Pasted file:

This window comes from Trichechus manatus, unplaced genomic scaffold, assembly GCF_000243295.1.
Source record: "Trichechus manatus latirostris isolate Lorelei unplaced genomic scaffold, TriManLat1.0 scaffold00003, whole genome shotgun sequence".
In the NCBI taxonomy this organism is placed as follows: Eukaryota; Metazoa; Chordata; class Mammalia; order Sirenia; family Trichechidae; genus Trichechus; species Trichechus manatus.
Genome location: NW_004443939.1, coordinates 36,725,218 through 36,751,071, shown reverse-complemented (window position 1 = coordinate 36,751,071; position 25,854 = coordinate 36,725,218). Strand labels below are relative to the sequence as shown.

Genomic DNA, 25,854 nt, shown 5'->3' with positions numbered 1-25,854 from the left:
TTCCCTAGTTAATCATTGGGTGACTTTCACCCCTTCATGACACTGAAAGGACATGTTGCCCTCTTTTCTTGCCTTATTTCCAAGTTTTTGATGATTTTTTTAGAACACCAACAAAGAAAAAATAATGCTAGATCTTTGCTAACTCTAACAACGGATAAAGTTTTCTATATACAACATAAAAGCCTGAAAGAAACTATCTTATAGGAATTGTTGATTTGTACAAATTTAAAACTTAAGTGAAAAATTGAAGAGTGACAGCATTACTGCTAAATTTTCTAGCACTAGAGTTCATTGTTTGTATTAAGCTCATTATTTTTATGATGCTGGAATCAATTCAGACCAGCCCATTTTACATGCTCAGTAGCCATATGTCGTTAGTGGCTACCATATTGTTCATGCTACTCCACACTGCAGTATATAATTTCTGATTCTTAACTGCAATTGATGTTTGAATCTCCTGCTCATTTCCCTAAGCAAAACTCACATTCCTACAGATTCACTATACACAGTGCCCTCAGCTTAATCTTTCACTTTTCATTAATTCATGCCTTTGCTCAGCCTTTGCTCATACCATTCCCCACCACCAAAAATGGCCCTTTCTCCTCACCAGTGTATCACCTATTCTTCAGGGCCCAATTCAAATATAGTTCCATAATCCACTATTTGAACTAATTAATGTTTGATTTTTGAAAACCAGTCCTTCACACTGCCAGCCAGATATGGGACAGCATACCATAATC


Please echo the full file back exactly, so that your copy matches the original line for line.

This window comes from Trichechus manatus, unplaced genomic scaffold, assembly GCF_000243295.1.
Source record: "Trichechus manatus latirostris isolate Lorelei unplaced genomic scaffold, TriManLat1.0 scaffold00003, whole genome shotgun sequence".
In the NCBI taxonomy this organism is placed as follows: Eukaryota; Metazoa; Chordata; class Mammalia; order Sirenia; family Trichechidae; genus Trichechus; species Trichechus manatus.
Genome location: NW_004443939.1, coordinates 36,725,218 through 36,751,071, shown reverse-complemented (window position 1 = coordinate 36,751,071; position 25,854 = coordinate 36,725,218). Strand labels below are relative to the sequence as shown.

Genomic DNA, 25,854 nt, shown 5'->3' with positions numbered 1-25,854 from the left:
TTCCCTAGTTAATCATTGGGTGACTTTCACCCCTTCATGACACTGAAAGGACATGTTGCCCTCTTTTCTTGCCTTATTTCCAAGTTTTTGATGATTTTTTTAGAACACCAACAAAGAAAAAATAATGCTAGATCTTTGCTAACTCTAACAACGGATAAAGTTTTCTATATACAACATAAAAGCCTGAAAGAAACTATCTTATAGGAATTGTTGATTTGTACAAATTTAAAACTTAAGTGAAAAATTGAAGAGTGACAGCATTACTGCTAAATTTTCTAGCACTAGAGTTCATTGTTTGTATTAAGCTCATTATTTTTATGATGCTGGAATCAATTCAGACCAGCCCATTTTACATGCTCAGTAGCCATATGTCGTTAGTGGCTACCATATTGTTCATGCTACTCCACACTGCAGTATATAATTTCTGATTCTTAACTGCAATTGATGTTTGAATCTCCTGCTCATTTCCCTAAGCAAAACTCACATTCCTACAGATTCACTATACACAGTGCCCTCAGCTTAATCTTTCACTTTTCATTAATTCATGCCTTTGCTCAGCCTTTGCTCATACCATTCCCCACCACCAAAAATGGCCCTTTCTCCTCACCAGTGTATCACCTATTCTTCAGGGCCCAATTCAAATATAGTTCCATAATCCACTATTTGAACTAATTAATGTTTGATTTTTGAAAACCAGTCCTTCACACTGCCAGCCAGATATGGGACAGCATACCATAATC